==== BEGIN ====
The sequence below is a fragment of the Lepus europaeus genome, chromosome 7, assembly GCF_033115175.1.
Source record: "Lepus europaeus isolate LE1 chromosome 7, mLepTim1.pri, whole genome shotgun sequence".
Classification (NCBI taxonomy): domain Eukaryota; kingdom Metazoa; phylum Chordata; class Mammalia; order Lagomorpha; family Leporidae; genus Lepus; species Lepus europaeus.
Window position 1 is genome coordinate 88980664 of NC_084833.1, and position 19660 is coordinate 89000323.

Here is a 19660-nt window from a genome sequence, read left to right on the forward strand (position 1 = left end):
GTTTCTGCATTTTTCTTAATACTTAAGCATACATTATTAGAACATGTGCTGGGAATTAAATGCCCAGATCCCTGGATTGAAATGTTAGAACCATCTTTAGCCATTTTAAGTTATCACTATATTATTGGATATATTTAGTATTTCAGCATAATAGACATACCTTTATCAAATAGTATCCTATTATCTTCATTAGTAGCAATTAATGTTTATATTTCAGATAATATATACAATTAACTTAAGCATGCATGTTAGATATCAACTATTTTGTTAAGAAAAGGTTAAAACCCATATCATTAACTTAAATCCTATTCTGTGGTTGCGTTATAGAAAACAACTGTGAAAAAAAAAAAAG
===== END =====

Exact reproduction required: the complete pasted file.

The sequence below is a fragment of the Lepus europaeus genome, chromosome 7, assembly GCF_033115175.1.
Source record: "Lepus europaeus isolate LE1 chromosome 7, mLepTim1.pri, whole genome shotgun sequence".
Classification (NCBI taxonomy): domain Eukaryota; kingdom Metazoa; phylum Chordata; class Mammalia; order Lagomorpha; family Leporidae; genus Lepus; species Lepus europaeus.
Window position 1 is genome coordinate 88980664 of NC_084833.1, and position 19660 is coordinate 89000323.

Here is a 19660-nt window from a genome sequence, read left to right on the forward strand (position 1 = left end):
GTTTCTGCATTTTTCTTAATACTTAAGCATACATTATTAGAACATGTGCTGGGAATTAAATGCCCAGATCCCTGGATTGAAATGTTAGAACCATCTTTAGCCATTTTAAGTTATCACTATATTATTGGATATATTTAGTATTTCAGCATAATAGACATACCTTTATCAAATAGTATCCTATTATCTTCATTAGTAGCAATTAATGTTTATATTTCAGATAATATATACAATTAACTTAAGCATGCATGTTAGATATCAACTATTTTGTTAAGAAAAGGTTAAAACCCATATCATTAACTTAAATCCTATTCTGTGGTTGCGTTATAGAAAACAACTGTGAAAAAAAAAAAAG